In my contribution i would like to consider a thesis of Reinhard Lauth, according to which Fichte’s Doctrine of Science must be properly characterized as theory of the Bilden (formation), as “Bildenslehre”. In his late Berlin lectures Fichte understands Wissen (knowledge), in its actuality, as “Bild” (image). Knowledge is image and identifies itself as an image. The image as such shows a reflective and relational structure. The image presents an essential self-reflexivity and does not exist in isolation, but is a relationship to something else which Fichte designates as being, life, light, one, God. The basic idea of Fichte is that we have access to reality (to being) only through the image and in it, within a transcendental unity of being and thinking that must be conceived not as a fact (Tatsache), but as an act (Tathandlung). The term and concept Bilden (formation) expresses well the dynamic and active nature characteristic of the image. i try to explain this on the basis of certain passages of the Doctrine of Science of 1804 (second exposition).
Altgriechische „Vorläufer“ der Idee des Bildseins
Mario Jorge de Carvalho
Images are usually understood as something perceived: as something presented to us and different from us. But since Antiquity the concept has also been given a different meaning: it has been used to describe our own being, and indeed so much so that it also stands for our essential nature: we are ourselves an image (we are ourselves but an image); and being an image (being but an image) is what is what really defines us. The experience of being oneself an image (as opposed to just perceiving something else as an image) – or, as one might also say, this basic understanding of oneself as being just an image – plays an important role inter alia in Pre-Platonic thought, in the corpus platonicum, in the Christian idea of the imago Dei (of the notitia Dei as capacitas Dei) and, not least, in Fichte’s late philosophy.
This paper focuses on two ancient Greek forerunners of some aspects of Fichte’s understanding of image, namely pre-platonic and platonic views on our own being-just-an-image.
João Geraldo Martins da
In the present paper, i propose, first, to present some aspects of what we may call a type of "phenomenology" of the image contained in the Berlin lectures on transcendental logic – notably, in the second of these courses in Berlin. Second, i would like to return to the problem of the relationship between logic and philosophy, starting from these indications with regard to the "image", and, if possible, outline some parallel with certain theses on the same subject from the Jena years. Finally, in what i consider a novelty concerning these lessons, i would like to conclude my exposition by raising the question of the foundational character of Fichte’s project.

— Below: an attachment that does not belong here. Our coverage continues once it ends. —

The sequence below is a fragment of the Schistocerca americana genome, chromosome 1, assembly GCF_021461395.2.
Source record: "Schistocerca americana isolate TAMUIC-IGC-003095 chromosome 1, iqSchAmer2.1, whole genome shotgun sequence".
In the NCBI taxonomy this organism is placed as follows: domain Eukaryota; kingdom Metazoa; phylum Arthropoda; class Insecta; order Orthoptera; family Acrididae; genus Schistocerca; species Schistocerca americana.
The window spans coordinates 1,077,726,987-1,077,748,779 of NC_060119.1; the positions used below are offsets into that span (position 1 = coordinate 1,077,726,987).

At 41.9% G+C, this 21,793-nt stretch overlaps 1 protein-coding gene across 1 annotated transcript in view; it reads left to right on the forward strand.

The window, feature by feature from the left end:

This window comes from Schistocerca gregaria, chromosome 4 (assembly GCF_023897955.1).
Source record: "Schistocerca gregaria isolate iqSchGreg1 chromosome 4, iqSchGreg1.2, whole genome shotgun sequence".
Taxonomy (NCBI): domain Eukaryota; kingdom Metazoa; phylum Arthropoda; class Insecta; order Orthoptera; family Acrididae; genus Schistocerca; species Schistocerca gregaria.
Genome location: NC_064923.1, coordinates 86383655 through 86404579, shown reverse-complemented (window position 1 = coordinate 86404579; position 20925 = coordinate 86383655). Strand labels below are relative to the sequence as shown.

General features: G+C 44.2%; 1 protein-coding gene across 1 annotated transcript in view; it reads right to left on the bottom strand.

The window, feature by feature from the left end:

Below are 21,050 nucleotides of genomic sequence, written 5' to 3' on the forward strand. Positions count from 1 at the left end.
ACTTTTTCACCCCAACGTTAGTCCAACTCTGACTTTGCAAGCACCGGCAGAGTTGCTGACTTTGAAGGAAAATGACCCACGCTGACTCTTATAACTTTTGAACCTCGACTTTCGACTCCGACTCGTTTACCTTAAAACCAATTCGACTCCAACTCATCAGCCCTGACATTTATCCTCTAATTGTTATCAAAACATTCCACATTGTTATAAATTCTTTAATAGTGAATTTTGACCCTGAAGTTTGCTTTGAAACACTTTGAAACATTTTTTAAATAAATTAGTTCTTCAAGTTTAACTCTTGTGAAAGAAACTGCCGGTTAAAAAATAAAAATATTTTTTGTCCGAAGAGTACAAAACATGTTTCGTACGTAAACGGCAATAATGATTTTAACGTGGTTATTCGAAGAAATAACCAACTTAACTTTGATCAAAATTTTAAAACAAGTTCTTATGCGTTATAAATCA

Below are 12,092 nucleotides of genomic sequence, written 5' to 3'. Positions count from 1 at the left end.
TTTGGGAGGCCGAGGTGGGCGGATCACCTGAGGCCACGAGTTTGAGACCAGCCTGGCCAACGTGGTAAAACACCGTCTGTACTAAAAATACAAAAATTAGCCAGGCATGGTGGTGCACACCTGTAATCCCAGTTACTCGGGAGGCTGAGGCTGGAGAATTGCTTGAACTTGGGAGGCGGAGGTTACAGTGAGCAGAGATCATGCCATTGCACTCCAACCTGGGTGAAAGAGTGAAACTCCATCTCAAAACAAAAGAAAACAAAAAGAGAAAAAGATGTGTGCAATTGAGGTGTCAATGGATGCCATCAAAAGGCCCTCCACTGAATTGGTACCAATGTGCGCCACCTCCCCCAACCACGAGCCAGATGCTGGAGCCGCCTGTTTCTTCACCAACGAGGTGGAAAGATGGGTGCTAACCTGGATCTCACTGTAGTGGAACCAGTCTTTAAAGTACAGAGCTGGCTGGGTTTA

This paper examines the underdetermined relation between the absolute and absolute knowledge. Fichte not only claimed that he provided the correct reading of Kant’s critical philosophy but also that his Wissenschaftslehre constructively addressed and resolved its systematic problems. By discussing Kant’s notion of a “transcendental substrate” and its relation to the “thing-in-itself” it will be shown that this claim has to be taken seriously even from a Kantian standpoint. Moreover, it will be shown that Fichte's critical assessment of Kant's philosophy at the beginning of his second private lecture on the Wissenschaftslehre given in Berlin in 1804 and his philosophical reflection of the highest principle of all knowing and its relation to the absolute can be understood as a solution to problems that historically originated with Kant and were left unsettled by him.
The accusation of Nihilism, which Jacobi expressed in his Letter to Fichte, marks a caesura in Fichte’s production. Reputed to be the paradigmatical representantive of a philosophical tradition letting any reality dissolve in a simple game of shadows, Fichte sees himself constrained to clarify the status of the image in his system. This paper aims to examine the strategy to which he has recourse in the Destination of Man, in order to find an answer to the attack.